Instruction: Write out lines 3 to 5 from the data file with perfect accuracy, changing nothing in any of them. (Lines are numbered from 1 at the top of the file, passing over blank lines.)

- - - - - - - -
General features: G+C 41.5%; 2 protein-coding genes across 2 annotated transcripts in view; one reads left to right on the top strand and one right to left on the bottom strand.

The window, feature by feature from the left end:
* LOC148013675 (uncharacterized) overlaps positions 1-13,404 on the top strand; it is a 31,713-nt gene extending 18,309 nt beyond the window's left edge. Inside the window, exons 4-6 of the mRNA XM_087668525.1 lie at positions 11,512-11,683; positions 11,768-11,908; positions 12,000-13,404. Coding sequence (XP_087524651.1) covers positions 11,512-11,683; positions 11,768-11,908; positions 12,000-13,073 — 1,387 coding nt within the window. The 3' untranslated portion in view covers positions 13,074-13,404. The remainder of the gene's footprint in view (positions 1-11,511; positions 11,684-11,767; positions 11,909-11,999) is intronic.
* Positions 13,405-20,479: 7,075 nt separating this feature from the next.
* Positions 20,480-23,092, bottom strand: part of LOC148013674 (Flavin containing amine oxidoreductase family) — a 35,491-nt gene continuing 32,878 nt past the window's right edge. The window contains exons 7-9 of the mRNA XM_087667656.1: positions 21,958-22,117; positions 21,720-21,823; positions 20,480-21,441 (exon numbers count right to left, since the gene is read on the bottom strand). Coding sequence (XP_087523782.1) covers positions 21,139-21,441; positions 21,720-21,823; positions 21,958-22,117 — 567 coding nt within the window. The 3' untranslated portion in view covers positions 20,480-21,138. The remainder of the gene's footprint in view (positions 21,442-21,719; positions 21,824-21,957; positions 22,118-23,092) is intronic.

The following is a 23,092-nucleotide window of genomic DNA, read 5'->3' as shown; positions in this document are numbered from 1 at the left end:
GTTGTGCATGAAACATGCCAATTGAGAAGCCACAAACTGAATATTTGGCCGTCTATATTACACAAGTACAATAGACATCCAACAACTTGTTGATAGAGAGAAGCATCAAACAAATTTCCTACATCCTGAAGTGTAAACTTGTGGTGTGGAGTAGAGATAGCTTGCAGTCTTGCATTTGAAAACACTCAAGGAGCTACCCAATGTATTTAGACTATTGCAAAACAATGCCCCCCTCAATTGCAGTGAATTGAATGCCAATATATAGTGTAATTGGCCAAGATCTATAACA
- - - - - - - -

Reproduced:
* LOC148013675 (uncharacterized) overlaps positions 1-13,404 on the top strand; it is a 31,713-nt gene extending 18,309 nt beyond the window's left edge. Inside the window, exons 4-6 of the mRNA XM_087668525.1 lie at positions 11,512-11,683; positions 11,768-11,908; positions 12,000-13,404. Coding sequence (XP_087524651.1) covers positions 11,512-11,683; positions 11,768-11,908; positions 12,000-13,073 — 1,387 coding nt within the window. The 3' untranslated portion in view covers positions 13,074-13,404. The remainder of the gene's footprint in view (positions 1-11,511; positions 11,684-11,767; positions 11,909-11,999) is intronic.
* Positions 13,405-20,479: 7,075 nt separating this feature from the next.
* Positions 20,480-23,092, bottom strand: part of LOC148013674 (Flavin containing amine oxidoreductase family) — a 35,491-nt gene continuing 32,878 nt past the window's right edge. The window contains exons 7-9 of the mRNA XM_087667656.1: positions 21,958-22,117; positions 21,720-21,823; positions 20,480-21,441 (exon numbers count right to left, since the gene is read on the bottom strand). Coding sequence (XP_087523782.1) covers positions 21,139-21,441; positions 21,720-21,823; positions 21,958-22,117 — 567 coding nt within the window. The 3' untranslated portion in view covers positions 20,480-21,138. The remainder of the gene's footprint in view (positions 21,442-21,719; positions 21,824-21,957; positions 22,118-23,092) is intronic.